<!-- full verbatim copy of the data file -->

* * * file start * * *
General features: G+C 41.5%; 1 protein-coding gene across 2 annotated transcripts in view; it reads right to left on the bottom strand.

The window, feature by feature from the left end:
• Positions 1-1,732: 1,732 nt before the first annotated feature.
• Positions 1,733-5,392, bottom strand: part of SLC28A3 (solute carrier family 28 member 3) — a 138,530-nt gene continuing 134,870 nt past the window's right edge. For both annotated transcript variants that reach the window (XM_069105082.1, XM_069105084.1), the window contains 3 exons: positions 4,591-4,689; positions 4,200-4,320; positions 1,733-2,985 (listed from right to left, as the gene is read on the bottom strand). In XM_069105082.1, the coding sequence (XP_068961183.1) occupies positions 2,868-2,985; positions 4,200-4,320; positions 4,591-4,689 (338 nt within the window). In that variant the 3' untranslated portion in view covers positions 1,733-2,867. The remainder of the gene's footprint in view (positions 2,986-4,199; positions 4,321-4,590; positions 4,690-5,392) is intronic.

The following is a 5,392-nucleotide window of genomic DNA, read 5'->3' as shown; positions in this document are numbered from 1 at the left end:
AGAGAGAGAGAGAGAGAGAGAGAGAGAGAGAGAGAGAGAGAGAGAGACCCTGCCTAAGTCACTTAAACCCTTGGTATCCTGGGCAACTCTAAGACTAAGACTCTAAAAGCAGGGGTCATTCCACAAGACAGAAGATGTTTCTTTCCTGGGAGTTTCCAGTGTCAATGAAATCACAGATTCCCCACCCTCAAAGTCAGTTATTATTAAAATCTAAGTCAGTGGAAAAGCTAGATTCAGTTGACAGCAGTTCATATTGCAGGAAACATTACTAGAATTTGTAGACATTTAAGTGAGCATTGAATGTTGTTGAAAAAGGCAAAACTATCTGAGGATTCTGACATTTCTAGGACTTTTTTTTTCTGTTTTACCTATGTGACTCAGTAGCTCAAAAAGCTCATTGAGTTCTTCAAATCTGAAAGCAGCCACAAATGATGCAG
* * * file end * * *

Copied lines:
General features: G+C 41.5%; 1 protein-coding gene across 2 annotated transcripts in view; it reads right to left on the bottom strand.

The window, feature by feature from the left end:
• Positions 1-1,732: 1,732 nt before the first annotated feature.
• Positions 1,733-5,392, bottom strand: part of SLC28A3 (solute carrier family 28 member 3) — a 138,530-nt gene continuing 134,870 nt past the window's right edge. For both annotated transcript variants that reach the window (XM_069105082.1, XM_069105084.1), the window contains 3 exons: positions 4,591-4,689; positions 4,200-4,320; positions 1,733-2,985 (listed from right to left, as the gene is read on the bottom strand). In XM_069105082.1, the coding sequence (XP_068961183.1) occupies positions 2,868-2,985; positions 4,200-4,320; positions 4,591-4,689 (338 nt within the window). In that variant the 3' untranslated portion in view covers positions 1,733-2,867. The remainder of the gene's footprint in view (positions 2,986-4,199; positions 4,321-4,590; positions 4,690-5,392) is intronic.

The following is a 5,392-nucleotide window of genomic DNA, read 5'->3' as shown; positions in this document are numbered from 1 at the left end:
AGAGAGAGAGAGAGAGAGAGAGAGAGAGAGAGAGAGAGAGAGAGAGACCCTGCCTAAGTCACTTAAACCCTTGGTATCCTGGGCAACTCTAAGACTAAGACTCTAAAAGCAGGGGTCATTCCACAAGACAGAAGATGTTTCTTTCCTGGGAGTTTCCAGTGTCAATGAAATCACAGATTCCCCACCCTCAAAGTCAGTTATTATTAAAATCTAAGTCAGTGGAAAAGCTAGATTCAGTTGACAGCAGTTCATATTGCAGGAAACATTACTAGAATTTGTAGACATTTAAGTGAGCATTGAATGTTGTTGAAAAAGGCAAAACTATCTGAGGATTCTGACATTTCTAGGACTTTTTTTTTCTGTTTTACCTATGTGACTCAGTAGCTCAAAAAGCTCATTGAGTTCTTCAAATCTGAAAGCAGCCACAAATGATGCAG